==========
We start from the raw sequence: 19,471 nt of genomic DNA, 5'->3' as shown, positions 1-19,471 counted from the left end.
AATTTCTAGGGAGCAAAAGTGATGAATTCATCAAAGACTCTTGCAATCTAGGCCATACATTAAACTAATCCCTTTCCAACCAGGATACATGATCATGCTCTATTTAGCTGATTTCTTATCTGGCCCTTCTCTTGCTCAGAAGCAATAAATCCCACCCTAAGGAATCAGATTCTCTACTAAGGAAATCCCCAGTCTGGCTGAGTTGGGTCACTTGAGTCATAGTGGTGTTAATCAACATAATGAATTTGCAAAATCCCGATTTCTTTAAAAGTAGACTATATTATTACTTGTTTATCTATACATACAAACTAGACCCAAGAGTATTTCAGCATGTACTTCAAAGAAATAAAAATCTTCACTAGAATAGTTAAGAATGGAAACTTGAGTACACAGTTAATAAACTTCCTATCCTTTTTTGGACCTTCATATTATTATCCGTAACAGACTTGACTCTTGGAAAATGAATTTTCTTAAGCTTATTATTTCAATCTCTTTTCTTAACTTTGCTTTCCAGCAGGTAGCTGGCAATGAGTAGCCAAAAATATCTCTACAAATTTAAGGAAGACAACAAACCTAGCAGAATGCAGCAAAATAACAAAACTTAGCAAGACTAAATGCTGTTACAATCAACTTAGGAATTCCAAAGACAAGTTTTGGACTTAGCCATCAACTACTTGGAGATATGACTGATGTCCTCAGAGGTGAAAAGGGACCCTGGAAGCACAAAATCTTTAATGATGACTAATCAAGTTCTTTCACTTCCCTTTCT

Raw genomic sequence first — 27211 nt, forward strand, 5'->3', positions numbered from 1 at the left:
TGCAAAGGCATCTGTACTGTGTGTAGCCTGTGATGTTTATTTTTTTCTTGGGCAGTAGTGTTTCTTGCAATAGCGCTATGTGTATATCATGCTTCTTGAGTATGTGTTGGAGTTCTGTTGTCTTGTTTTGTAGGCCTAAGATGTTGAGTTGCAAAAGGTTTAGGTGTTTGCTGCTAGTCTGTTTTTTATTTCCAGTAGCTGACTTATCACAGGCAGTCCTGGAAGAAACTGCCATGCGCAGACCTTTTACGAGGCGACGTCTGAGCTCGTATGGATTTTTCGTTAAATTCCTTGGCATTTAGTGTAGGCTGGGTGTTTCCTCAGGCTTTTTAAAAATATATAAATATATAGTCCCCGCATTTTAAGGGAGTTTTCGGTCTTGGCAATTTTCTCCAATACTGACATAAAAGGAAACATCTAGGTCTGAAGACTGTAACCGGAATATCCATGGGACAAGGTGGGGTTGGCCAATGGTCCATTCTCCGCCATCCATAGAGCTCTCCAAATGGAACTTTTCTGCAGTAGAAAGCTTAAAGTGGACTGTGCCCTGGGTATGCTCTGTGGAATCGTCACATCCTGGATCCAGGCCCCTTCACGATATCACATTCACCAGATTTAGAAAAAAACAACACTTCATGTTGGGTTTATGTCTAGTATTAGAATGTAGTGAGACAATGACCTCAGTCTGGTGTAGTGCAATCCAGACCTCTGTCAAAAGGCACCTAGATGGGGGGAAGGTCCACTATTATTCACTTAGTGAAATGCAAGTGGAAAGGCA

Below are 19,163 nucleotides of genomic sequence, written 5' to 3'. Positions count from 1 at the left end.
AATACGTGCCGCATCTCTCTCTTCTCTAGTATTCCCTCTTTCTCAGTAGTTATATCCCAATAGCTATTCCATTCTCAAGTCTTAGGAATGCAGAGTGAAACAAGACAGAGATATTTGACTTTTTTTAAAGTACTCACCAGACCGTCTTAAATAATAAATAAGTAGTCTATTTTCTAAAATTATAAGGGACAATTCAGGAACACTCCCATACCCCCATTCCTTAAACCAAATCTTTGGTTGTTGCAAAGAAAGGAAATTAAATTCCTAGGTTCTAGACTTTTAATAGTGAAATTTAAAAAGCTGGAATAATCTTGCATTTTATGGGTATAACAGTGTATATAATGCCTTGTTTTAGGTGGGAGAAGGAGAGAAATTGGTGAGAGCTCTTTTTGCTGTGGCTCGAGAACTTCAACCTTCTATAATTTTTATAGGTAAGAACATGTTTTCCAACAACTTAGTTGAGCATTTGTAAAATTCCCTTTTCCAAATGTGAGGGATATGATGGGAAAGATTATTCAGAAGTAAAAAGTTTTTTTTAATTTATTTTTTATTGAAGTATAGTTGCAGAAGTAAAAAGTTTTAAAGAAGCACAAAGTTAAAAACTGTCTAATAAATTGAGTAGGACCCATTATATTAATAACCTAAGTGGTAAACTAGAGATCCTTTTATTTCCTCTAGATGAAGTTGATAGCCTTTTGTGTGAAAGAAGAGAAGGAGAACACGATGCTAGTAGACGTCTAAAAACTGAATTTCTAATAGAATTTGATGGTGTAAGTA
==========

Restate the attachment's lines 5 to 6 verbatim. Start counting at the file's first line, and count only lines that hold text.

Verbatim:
Below are 19,163 nucleotides of genomic sequence, written 5' to 3'. Positions count from 1 at the left end.
AATACGTGCCGCATCTCTCTCTTCTCTAGTATTCCCTCTTTCTCAGTAGTTATATCCCAATAGCTATTCCATTCTCAAGTCTTAGGAATGCAGAGTGAAACAAGACAGAGATATTTGACTTTTTTTAAAGTACTCACCAGACCGTCTTAAATAATAAATAAGTAGTCTATTTTCTAAAATTATAAGGGACAATTCAGGAACACTCCCATACCCCCATTCCTTAAACCAAATCTTTGGTTGTTGCAAAGAAAGGAAATTAAATTCCTAGGTTCTAGACTTTTAATAGTGAAATTTAAAAAGCTGGAATAATCTTGCATTTTATGGGTATAACAGTGTATATAATGCCTTGTTTTAGGTGGGAGAAGGAGAGAAATTGGTGAGAGCTCTTTTTGCTGTGGCTCGAGAACTTCAACCTTCTATAATTTTTATAGGTAAGAACATGTTTTCCAACAACTTAGTTGAGCATTTGTAAAATTCCCTTTTCCAAATGTGAGGGATATGATGGGAAAGATTATTCAGAAGTAAAAAGTTTTTTTTAATTTATTTTTTATTGAAGTATAGTTGCAGAAGTAAAAAGTTTTAAAGAAGCACAAAGTTAAAAACTGTCTAATAAATTGAGTAGGACCCATTATATTAATAACCTAAGTGGTAAACTAGAGATCCTTTTATTTCCTCTAGATGAAGTTGATAGCCTTTTGTGTGAAAGAAGAGAAGGAGAACACGATGCTAGTAGACGTCTAAAAACTGAATTTCTAATAGAATTTGATGGTGTAAGTA